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Int. J. Mol. Sci. 2016, 17(4), 491; doi:10.3390/ijms17040491

Pegylated Trastuzumab Fragments Acquire an Increased in Vivo Stability but Show a Largely Reduced Affinity for the Target Antigen

Bioker srl-Multimedica Group, c/o Institute of Genetics and Biophysics, National Research Council (CNR-IGB) via P. Castellino 111, 80131 Napoli, Italy
Institute of Biostructure and Bioimaging, National Research Council (IBB-CNR), via Mezzocannone 16, 80134 Napoli, Italy
Centro Interuniversitario di Ricerca sui Peptidi Bioattivi (CIRPeB), University of Naples Federico II, via Mezzocannone 16, 80134 Napoli, Italy
Department of Clinical Medicine and Surgery, University of Naples Federico II, 80134 Napoli, Italy
Department of Biomedical, Biotechnological and Translational Science (S.Bi.Bi.T.), Università di Parma, 43126 Parma, Italy
These authors contributed equally to this work.
Authors to whom correspondence should be addressed.
Academic Editor: Ge Zhang
Received: 5 February 2016 / Revised: 19 March 2016 / Accepted: 24 March 2016 / Published: 1 April 2016
View Full-Text   |   Download PDF [1416 KB, uploaded 1 April 2016]   |  


PEGylation of biomolecules is a major approach to increase blood stream half-life, stability and solubility of biotherapeutics and to reduce their immunogenicity, aggregation potential and unspecific interactions with other proteins and tissues. Antibodies have generally long half-lives due to high molecular mass and stability toward proteases, however their size lowers to some extent their potential because of a reduced ability to penetrate tissues, especially those of tumor origin. Fab or otherwise engineered smaller fragments are an alternative but are less stable and are much less well retained in circulation. We have here investigated the effects of various PEGylations on the binding properties and in vivo half-life of Fab fragments derived from the enzymatic splitting of Trastuzumab. We find that PEGylation increases the half-life of the molecules but also strongly affects the ability to recognize the target antigen in a way that is dependent on the extent and position of the chemical modification. Data thus support the concept that polyethylene glycol (PEG) conjugation on Trastuzumab Fabs increases half-life but reduces their affinity and this is a fine balance, which must be carefully considered for the design of strategies based on the use of antibody fragments. View Full-Text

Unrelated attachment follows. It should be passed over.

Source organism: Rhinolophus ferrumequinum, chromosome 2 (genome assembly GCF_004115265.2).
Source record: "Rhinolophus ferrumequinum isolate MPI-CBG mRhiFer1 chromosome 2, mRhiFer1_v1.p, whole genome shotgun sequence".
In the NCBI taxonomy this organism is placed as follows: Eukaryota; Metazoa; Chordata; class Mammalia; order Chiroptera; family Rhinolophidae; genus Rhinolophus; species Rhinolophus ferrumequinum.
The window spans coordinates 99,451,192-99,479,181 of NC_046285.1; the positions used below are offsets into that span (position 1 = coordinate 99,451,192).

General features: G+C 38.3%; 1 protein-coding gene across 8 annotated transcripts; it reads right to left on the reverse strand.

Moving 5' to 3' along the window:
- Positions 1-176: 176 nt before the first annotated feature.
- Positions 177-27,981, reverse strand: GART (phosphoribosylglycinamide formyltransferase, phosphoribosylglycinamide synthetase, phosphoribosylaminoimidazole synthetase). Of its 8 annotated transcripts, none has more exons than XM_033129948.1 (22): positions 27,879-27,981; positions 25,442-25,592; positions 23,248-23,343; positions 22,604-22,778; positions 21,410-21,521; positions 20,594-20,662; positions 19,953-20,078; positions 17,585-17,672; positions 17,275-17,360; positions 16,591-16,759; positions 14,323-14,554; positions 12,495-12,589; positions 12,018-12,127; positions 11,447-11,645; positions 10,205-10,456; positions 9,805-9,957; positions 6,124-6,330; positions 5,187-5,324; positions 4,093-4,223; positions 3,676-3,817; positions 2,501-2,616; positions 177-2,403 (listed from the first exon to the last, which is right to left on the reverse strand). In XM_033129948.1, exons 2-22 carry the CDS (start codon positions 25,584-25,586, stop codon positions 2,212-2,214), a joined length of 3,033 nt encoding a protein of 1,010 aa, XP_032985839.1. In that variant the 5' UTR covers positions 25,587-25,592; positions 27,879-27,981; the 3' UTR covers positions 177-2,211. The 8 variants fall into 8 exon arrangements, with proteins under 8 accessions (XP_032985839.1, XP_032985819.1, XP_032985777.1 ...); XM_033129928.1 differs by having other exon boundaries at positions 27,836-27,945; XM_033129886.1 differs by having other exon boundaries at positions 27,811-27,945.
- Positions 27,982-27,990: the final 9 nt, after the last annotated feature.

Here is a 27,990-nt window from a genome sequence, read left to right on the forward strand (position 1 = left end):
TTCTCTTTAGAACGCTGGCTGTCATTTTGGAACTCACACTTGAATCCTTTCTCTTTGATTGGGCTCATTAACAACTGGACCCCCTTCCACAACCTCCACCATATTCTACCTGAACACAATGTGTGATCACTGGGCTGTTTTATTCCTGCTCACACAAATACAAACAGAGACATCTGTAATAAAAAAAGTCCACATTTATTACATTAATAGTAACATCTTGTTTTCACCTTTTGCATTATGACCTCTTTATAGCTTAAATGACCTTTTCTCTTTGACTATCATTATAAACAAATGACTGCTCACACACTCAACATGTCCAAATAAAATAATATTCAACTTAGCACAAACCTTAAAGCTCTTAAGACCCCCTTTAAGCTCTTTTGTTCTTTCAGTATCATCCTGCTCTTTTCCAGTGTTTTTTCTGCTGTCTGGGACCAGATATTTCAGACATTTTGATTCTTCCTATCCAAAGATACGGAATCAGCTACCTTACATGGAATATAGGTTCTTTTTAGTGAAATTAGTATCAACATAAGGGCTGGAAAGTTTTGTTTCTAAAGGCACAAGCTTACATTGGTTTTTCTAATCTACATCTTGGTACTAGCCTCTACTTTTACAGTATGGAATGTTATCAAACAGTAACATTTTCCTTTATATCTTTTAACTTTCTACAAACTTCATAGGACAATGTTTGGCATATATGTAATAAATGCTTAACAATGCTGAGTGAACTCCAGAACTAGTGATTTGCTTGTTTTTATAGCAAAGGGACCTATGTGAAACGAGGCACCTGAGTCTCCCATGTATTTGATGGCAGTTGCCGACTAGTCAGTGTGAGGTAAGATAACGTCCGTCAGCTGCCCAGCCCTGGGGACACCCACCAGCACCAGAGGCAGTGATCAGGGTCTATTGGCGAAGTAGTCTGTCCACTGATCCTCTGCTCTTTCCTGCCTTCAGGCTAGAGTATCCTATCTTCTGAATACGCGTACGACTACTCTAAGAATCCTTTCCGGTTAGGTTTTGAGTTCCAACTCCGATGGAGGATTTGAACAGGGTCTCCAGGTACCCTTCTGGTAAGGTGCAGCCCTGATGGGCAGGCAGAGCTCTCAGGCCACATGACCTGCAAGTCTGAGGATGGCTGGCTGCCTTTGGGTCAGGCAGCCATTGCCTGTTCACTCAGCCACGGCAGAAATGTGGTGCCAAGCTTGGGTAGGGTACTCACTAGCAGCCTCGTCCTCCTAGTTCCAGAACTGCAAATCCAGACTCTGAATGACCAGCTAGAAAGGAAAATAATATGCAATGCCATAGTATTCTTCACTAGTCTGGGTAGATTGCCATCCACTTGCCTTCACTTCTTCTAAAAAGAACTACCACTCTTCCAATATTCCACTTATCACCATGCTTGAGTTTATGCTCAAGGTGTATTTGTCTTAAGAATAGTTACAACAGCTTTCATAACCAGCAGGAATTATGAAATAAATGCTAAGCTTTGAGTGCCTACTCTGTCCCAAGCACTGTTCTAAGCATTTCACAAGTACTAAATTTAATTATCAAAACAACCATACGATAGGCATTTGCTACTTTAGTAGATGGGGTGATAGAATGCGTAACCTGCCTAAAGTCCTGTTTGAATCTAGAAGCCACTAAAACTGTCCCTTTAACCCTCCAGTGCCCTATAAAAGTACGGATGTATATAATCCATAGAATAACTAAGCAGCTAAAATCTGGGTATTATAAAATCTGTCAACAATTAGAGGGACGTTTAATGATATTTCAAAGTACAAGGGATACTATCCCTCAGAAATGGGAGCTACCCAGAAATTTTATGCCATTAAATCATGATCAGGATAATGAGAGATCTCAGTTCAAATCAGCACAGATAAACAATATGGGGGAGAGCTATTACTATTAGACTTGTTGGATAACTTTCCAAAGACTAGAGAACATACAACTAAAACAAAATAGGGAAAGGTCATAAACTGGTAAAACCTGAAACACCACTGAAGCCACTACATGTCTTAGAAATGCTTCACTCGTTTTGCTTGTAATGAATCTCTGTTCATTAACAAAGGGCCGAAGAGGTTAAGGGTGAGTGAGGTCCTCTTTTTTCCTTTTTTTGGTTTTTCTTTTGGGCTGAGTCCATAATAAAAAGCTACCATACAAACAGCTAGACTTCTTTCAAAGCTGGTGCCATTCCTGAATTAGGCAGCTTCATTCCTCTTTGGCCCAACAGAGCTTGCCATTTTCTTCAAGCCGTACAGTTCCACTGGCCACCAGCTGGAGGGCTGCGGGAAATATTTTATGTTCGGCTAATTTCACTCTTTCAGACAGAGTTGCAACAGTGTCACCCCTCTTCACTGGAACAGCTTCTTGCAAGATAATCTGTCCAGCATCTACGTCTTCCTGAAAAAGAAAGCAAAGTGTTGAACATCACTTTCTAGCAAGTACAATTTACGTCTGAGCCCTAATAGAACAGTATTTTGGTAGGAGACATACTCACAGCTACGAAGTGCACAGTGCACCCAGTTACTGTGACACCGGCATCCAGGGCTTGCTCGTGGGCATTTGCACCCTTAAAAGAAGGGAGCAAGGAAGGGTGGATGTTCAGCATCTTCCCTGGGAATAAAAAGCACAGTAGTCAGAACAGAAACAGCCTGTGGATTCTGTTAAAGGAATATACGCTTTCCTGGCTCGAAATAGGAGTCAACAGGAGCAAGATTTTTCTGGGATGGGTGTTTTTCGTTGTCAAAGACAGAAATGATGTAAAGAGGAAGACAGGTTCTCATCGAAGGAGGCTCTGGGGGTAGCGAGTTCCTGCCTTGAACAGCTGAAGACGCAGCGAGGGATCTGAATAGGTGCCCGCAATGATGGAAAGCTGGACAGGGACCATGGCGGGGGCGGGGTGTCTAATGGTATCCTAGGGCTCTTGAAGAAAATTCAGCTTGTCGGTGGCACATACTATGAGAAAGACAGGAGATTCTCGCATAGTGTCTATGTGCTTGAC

Keywords: PEGylation; antibody fragment; Fab; papain digestion; pepsin digestion; pharmacokinetics PEGylation; antibody fragment; Fab; papain digestion; pepsin digestion; pharmacokinetics

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Selis, F.; Focà, G.; Sandomenico, A.; Marra, C.; Di Mauro, C.; Saccani Jotti, G.; Scaramuzza, S.; Politano, A.; Sanna, R.; Ruvo, M.; Tonon, G. Pegylated Trastuzumab Fragments Acquire an Increased in Vivo Stability but Show a Largely Reduced Affinity for the Target Antigen. Int. J. Mol. Sci. 2016, 17, 491.

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